The world is at a standstill and social distancing is part of a new norm, but studio life goes on! Braverman Gallery reached out to Reuven Israel who joined us for a short conversation that offers a glimpse into the artist’s studio, work and thought process, and life under lock down.
WHEN DID YOU FIRST REALIZE YOU WANTED TO BECOME AND ARTIST?
When I was 18, I decided that I wanted to be a painter. During my studies at Bezalel, I gradually shifted to sculpture. I felt that painting is restricted to the canvas, and I liked the autonomy sculpture has as an object.
WHAT ARE YOU MOST FASCINATED BY THESE DAYS?
WHAT ARTISTS OR ARTWORKS ARE YOU MOST INFLUENCED BY?
I like the work of Diane Simpson, and I enjoy my ongoing dialog with Joshua Neustein.
WHAT ARE YOU READING RIGHT NOW?
“Parables For The Virtual” by Brian Massumi. It’s mostly related to new media, but I find it very relevant to what I’m working on these days.
DO YOU HAVE A STUDIO ROUTINE? WHAT IS IT LIKE?
I usually work on a group of works simultaneously and divide the work into stages. I dedicate full days to sketching and computer work, followed by weeks of woodworking, alone or with an assistant. After that, there is a finishing phase of applying paint or some other forms of finish, followed by days of assembling the parts together into the final sculptures.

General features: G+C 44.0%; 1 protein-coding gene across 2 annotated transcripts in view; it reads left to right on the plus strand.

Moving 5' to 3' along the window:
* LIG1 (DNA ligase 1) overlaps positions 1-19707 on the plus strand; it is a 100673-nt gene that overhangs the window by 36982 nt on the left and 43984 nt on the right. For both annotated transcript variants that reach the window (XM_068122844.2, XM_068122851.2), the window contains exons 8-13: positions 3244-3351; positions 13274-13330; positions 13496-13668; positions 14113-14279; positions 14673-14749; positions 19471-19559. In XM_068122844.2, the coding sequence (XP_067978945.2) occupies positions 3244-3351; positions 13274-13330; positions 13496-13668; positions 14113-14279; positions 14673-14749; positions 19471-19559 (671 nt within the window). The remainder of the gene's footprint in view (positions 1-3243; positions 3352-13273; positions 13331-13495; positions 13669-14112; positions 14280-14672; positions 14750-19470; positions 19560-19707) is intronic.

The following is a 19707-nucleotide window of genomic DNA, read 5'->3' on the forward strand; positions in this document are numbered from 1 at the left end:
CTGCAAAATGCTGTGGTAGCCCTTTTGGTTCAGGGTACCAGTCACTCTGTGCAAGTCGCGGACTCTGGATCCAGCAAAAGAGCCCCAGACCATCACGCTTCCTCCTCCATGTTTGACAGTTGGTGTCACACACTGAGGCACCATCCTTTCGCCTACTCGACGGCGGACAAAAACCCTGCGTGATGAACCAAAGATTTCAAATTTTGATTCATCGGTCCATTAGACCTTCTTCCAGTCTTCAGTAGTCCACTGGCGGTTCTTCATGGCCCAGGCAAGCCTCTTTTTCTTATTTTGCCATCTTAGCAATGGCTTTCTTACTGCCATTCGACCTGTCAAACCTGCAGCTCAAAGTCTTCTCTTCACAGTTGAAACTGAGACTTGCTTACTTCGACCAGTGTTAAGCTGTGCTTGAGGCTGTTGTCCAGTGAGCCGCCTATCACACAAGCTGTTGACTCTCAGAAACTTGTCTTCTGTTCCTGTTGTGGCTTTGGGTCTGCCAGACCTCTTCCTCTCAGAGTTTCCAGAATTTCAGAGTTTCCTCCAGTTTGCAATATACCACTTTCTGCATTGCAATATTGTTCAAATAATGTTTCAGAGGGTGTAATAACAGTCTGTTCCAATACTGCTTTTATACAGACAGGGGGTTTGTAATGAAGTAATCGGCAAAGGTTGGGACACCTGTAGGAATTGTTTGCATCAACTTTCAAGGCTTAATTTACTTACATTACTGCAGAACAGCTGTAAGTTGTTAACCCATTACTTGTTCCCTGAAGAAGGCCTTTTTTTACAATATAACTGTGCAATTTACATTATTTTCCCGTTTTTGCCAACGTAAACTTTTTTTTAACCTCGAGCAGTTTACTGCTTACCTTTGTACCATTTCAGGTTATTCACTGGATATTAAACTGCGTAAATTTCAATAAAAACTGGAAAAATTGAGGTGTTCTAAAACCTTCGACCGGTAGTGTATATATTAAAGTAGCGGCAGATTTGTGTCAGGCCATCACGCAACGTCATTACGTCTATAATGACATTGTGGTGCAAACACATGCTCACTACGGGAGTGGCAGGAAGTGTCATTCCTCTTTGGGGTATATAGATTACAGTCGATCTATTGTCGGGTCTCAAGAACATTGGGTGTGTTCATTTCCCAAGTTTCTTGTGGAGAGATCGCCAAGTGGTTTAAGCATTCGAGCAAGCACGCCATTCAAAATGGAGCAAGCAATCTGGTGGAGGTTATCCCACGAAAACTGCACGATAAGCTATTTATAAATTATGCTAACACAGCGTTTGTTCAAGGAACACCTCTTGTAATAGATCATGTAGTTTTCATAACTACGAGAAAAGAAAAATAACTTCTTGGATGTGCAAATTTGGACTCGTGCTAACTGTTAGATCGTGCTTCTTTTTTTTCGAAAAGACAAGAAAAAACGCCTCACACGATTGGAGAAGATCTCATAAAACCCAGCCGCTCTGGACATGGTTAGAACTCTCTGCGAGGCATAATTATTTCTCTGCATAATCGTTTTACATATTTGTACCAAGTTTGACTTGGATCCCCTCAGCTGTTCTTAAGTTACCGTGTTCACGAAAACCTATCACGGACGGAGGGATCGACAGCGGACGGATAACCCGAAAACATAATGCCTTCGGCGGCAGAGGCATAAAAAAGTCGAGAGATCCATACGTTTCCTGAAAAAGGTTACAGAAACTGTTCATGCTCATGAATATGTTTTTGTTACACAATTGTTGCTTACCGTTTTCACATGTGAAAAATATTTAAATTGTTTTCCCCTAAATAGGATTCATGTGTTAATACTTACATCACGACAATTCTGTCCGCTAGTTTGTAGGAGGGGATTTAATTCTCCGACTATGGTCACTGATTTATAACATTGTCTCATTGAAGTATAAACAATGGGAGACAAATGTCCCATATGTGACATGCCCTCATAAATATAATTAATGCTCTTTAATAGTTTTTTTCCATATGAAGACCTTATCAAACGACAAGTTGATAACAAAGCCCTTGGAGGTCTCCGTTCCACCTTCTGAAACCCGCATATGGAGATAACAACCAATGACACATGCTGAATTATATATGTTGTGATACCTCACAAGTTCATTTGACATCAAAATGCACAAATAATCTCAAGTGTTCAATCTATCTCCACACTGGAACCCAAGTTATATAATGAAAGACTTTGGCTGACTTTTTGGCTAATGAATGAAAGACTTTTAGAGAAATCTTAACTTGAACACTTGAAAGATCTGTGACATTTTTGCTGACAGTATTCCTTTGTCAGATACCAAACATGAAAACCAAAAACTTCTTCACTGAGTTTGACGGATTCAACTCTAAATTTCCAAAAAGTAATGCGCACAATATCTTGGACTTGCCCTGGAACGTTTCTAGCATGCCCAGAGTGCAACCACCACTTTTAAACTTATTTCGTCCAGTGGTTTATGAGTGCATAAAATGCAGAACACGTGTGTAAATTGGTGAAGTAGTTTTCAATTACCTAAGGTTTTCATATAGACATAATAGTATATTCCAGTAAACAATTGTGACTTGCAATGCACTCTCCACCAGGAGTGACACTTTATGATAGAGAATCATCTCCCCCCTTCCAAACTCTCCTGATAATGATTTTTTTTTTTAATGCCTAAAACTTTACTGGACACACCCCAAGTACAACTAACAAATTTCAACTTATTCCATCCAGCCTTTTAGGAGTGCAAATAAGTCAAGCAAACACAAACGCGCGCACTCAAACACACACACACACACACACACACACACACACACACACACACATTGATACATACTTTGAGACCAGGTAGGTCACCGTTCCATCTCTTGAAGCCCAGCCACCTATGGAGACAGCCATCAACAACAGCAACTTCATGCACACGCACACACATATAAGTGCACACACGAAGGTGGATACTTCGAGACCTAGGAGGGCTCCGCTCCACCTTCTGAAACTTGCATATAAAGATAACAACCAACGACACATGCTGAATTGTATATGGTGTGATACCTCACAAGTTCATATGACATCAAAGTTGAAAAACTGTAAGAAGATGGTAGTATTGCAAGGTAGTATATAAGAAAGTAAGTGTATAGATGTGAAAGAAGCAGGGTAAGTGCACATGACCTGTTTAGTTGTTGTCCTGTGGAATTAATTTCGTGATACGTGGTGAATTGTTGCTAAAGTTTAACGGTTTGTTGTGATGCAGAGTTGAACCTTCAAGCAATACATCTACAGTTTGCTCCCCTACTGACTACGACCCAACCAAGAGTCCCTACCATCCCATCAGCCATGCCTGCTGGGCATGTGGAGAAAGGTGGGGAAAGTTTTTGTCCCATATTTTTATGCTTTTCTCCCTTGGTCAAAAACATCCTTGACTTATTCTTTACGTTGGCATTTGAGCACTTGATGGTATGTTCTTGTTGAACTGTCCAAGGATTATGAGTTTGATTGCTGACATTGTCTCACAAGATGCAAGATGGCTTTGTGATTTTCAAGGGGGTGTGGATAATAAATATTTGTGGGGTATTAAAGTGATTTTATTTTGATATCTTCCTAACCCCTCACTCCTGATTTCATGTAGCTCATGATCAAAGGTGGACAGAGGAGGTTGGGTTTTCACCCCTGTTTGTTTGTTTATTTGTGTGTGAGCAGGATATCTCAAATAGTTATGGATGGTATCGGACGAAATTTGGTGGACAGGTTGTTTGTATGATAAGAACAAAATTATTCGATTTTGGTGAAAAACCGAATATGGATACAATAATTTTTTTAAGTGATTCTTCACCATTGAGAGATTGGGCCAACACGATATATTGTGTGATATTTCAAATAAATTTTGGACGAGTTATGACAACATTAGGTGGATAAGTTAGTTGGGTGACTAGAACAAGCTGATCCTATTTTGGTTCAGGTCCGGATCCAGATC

CHOOSE AN IMPORTANT OBJECT IN YOUR STUDIO. WHY IS IT MORE SIGNIFICANT THAN OTHERS?
A modeling tool/knife which I never use for its original purpose. Instead, I use it for all kinds of other things, from applying fillers, taking out nails, and even carving into wood, I would be lost without it.
WHICH CITY WOULD YOU SAY HAS IMPACTED YOUR ARTISTIC PRACTICE, AND HOW?
Jerusalem, where I grew up. My late father wrote a guidebook to monasteries in the Holy Land, and I used to accompany him when he was doing his research. I used to sit and stare at all the architectural elements and ritual objects as I waited for him in the chapels. On other occasions, I accompanied him to dark back offices in the private quarters of the monasteries. It was like going backstage at a theater.
WHAT IS THE BIGGEST MISTAKE YOU MADE IN YOUR LIFE?
Not traveling more in my twenties.
DESCRIBE YOUR IDEAL LUNCH.
It’s more about the company and the break from work. I’m lucky to usually have at least one friend from a neighboring studio to get lunch with. The closest place to grab a bite is a falafel joint across the street.
ANY ONLINE RECOMMENDATIONS?
Lectures by Terence McKenna on Youtube.
Tue – Thu
By appointment only
11:00 – 16:00
11:00 – 14:00